I once had a garden in a promontory meadow. My late husband, Mark, and I were inexperienced in the way of family. As though we were fledgling parents, we considered our vegetable-and-flower plot a great responsibility. We were young.
Inside the small cabin we had rented, books from the library teetered in stacks on the floor beside our overstuffed chair, the sofa, and the kitchen table. Titles told of texts about organic gardening, vegetables, and mulches. We wanted to do the right thing.
In May, as soon as the land dried a bit, we hand-dug sod and piled it carefully to one side of a 9-by-12-foot rectangle. A friend gave us several rolls of sheep-fencing to protect the seedlings from the heavy deer population.
We bought sacks of manure from the nursery. Standing at the seed racks, we paid little attention to the real space we had, instead imagining lush, giant vegetables that would grow to be even lovelier than the photos on the packets.
Growing up in families that didn't eat much in the way of fresh vegetables, we discovered that having food from the garden was a priority for both of us.
We bought three packets of spinach, which we both loved.
Each seed packet held hundreds, sometimes thousands, of tiny seeds. At home, in coveralls, with packets bursting from our pockets, we looked a little like scarecrows that had popped their stuffing. We dragged our shovels and hoe to the small space of bare dirt.
We carefully raked a 12-foot row for fine seedlings. We sifted and culled. When the soil was as smooth as beach sand, we dragged a No. 2 pencil in an unwavering line from one end of the garden to the other.
``Gee,'' Mark said as he sprinkled the seeds along the dirt, ``they pack a lot of seeds in here.'' We prepared another row.
Unable to throw away even the tiniest seed, we filled half the space of our garden with narrow rows of spinach seed.
Next, we quartered the seed potatoes we'd purchased at the nursery. We planted the rest of the garden and gave the leftover seed potatoes to our neighbors.
``We'll be eating a lot of spinach and potatoes,'' I said. There are insights that help and some you wish you'd never had.
We managed to sneak in only a few nasturtium seeds because they were so big. We relegated the brightly colored seed packets to the top of the refrigerator for another year and another garden.
We did eat a lot of potatoes that fall, and more spinach than I ever care to eat again. When I see the variety at the store, I grimace at the memory of spinach salads, spinach soup, raw spinach, cooked spinach, and frost-hearty spinach given as Christmas gifts.
So prolific were our vegetables that even after we vacated the rental, the owners invited us back to retrieve more potatoes and greens.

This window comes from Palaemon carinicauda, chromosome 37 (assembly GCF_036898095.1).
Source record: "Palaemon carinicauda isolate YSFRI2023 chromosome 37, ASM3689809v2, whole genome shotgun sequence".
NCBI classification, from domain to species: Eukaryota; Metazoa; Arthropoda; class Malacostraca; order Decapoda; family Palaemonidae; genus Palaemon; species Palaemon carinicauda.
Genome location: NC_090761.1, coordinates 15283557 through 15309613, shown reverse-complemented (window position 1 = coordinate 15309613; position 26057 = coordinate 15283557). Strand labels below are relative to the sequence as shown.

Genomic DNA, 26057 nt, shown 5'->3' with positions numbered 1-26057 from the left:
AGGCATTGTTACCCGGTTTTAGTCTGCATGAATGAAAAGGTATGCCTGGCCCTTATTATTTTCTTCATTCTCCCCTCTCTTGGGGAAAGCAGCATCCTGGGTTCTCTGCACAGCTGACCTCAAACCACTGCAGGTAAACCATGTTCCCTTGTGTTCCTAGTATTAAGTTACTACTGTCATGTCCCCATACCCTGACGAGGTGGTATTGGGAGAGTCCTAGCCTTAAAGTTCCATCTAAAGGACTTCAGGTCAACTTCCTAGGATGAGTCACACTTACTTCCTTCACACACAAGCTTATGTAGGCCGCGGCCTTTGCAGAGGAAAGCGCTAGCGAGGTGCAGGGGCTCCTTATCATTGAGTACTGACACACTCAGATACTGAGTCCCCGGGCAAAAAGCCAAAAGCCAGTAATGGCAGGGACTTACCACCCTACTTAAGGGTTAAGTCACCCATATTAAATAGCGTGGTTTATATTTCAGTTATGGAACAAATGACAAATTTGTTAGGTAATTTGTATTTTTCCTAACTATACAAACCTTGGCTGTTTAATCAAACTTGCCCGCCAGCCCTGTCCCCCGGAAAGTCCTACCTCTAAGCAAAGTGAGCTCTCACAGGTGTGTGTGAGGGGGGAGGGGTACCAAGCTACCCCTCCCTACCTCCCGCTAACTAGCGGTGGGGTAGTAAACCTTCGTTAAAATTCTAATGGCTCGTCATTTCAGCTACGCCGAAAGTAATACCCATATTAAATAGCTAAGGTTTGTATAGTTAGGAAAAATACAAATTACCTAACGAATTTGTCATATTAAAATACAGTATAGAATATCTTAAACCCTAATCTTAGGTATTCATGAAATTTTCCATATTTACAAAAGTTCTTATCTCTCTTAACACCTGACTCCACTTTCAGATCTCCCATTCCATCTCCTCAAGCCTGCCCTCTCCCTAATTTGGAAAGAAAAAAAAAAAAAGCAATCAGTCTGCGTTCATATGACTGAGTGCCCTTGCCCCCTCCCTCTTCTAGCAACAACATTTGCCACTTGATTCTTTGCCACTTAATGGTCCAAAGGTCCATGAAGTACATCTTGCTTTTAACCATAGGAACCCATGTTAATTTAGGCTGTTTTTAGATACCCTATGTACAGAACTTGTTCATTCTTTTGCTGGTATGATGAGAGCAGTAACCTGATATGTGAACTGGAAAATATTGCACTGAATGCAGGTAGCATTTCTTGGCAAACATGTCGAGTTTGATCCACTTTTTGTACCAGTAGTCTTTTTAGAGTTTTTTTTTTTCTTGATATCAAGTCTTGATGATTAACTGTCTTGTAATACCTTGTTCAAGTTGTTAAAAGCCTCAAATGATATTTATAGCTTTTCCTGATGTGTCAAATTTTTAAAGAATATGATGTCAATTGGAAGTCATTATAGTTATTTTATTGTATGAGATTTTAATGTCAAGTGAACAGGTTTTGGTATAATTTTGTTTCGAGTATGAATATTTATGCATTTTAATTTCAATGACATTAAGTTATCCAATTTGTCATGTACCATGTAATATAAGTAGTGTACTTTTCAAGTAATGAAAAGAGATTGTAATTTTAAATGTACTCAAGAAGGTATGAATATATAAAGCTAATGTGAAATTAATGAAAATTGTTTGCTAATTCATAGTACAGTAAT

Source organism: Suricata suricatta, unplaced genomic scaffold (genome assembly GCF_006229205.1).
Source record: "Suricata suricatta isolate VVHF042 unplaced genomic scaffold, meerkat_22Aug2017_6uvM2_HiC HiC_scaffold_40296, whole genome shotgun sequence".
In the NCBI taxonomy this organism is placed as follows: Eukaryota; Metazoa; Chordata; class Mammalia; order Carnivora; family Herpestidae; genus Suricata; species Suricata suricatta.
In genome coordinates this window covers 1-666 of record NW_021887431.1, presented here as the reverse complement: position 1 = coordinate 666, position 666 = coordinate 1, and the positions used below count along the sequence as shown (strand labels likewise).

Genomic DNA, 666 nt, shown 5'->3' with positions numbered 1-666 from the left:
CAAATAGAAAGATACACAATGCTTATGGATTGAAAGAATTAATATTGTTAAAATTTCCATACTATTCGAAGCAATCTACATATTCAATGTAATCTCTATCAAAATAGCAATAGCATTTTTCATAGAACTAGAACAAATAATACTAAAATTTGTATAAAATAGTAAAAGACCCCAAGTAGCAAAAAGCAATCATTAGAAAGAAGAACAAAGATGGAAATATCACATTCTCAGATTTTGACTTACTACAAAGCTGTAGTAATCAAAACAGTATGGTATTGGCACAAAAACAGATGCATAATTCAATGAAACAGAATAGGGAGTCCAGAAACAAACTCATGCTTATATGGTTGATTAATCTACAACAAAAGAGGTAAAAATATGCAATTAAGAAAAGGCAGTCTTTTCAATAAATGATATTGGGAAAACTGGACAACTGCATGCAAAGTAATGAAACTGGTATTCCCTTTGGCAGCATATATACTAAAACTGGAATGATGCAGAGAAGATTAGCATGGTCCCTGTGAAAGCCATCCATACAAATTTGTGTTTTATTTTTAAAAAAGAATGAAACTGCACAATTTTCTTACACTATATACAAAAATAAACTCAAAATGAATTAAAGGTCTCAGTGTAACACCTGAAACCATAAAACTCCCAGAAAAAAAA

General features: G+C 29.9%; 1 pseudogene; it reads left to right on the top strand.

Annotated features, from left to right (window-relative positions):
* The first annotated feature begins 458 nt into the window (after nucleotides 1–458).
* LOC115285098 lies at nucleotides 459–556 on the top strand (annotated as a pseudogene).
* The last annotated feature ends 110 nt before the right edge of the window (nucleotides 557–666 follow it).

Several years passed, and we found ourselves with a greater responsibility than when we carefully prepared that tiny garden plot.
Our infant son, Dylan, was coming home after two months in intensive care. The house we'd been renting was cold and damp. We looked for another.
The owners of the old meadow cabin called us to offer the place once again in exchange for Mark's carpentry skills.
On a cold January day, we came home to the warm cabin where we'd had our beginnings as a family.
After weeks of hospital technology, bright lights, and decisions we didn't want to be making, the solitude of the cabin invited a healing quietude.
That winter, I spent hours sitting at the window just watching. The first clear afternoon in February, I wrapped my husband's wool shirt around me. I left him and our son asleep in the big chair by the heater. The outside air was cold and refreshing in contrast with the sauna-like conditions inside.
I wandered to the old garden, as if I could find the woman who had so carefully set seedlings in rows. The fence was leaning and had collapsed at the corners where we'd used old alder branches as posts.
I bent in the rich, damp meadow grass and parted the blades to see what was growing there.
There wasn't a trace of the deep emerald-green spinach or a leaf that resembled that of a potato plant. But new fern fronds were uncurling, and a black beetle scurried uncharacteristically fast in his sudden exposure.
A teacher I sometimes work with asks his students about a time when they ``caught sense.''
He also explains a kind of ``conversation'' ex-changed by the Bantu people in Africa as they work. It's a dialogue of two lines. One worker throws out a line and another answers.
It's not meant to make sense as in cause and effect.
Rather, the practice brings in images from different landscapes that encourage a fresh view.
I think of it as catching sense from intuition. When it works, there is a satisfaction, a quiet response as though one has just listened to a symphony or a powerful piece of writing.
For a moment, 14 years are suspended and I am bent in meadow grass:
I hear the baby cry.
A fiddlehead fern unfolds in the meadow.